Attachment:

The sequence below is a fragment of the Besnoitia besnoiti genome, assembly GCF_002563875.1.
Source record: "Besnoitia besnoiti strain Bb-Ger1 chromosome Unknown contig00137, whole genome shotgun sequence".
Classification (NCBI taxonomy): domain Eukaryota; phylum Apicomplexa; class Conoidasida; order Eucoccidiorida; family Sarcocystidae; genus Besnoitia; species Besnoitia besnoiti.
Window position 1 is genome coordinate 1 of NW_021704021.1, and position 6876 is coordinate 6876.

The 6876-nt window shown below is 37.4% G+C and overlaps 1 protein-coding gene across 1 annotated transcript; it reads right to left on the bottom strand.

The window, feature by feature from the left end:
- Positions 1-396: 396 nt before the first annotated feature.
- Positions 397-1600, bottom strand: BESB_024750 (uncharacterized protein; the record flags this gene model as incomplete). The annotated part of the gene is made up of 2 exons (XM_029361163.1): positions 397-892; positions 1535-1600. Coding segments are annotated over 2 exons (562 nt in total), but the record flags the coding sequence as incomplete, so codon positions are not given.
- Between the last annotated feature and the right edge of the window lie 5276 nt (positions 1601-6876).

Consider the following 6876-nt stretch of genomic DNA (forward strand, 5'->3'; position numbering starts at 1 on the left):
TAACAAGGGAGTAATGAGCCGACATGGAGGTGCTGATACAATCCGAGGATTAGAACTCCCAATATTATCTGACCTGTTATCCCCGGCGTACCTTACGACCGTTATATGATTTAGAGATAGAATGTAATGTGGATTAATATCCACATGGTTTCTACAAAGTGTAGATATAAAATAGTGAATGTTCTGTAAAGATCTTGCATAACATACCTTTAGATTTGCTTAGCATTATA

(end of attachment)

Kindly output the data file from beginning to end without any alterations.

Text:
The sequence below is a fragment of the Besnoitia besnoiti genome, assembly GCF_002563875.1.
Source record: "Besnoitia besnoiti strain Bb-Ger1 chromosome Unknown contig00137, whole genome shotgun sequence".
Classification (NCBI taxonomy): domain Eukaryota; phylum Apicomplexa; class Conoidasida; order Eucoccidiorida; family Sarcocystidae; genus Besnoitia; species Besnoitia besnoiti.
Window position 1 is genome coordinate 1 of NW_021704021.1, and position 6876 is coordinate 6876.

The 6876-nt window shown below is 37.4% G+C and overlaps 1 protein-coding gene across 1 annotated transcript; it reads right to left on the bottom strand.

The window, feature by feature from the left end:
- Positions 1-396: 396 nt before the first annotated feature.
- Positions 397-1600, bottom strand: BESB_024750 (uncharacterized protein; the record flags this gene model as incomplete). The annotated part of the gene is made up of 2 exons (XM_029361163.1): positions 397-892; positions 1535-1600. Coding segments are annotated over 2 exons (562 nt in total), but the record flags the coding sequence as incomplete, so codon positions are not given.
- Between the last annotated feature and the right edge of the window lie 5276 nt (positions 1601-6876).

Consider the following 6876-nt stretch of genomic DNA (forward strand, 5'->3'; position numbering starts at 1 on the left):
TAACAAGGGAGTAATGAGCCGACATGGAGGTGCTGATACAATCCGAGGATTAGAACTCCCAATATTATCTGACCTGTTATCCCCGGCGTACCTTACGACCGTTATATGATTTAGAGATAGAATGTAATGTGGATTAATATCCACATGGTTTCTACAAAGTGTAGATATAAAATAGTGAATGTTCTGTAAAGATCTTGCATAACATACCTTTAGATTTGCTTAGCATTATA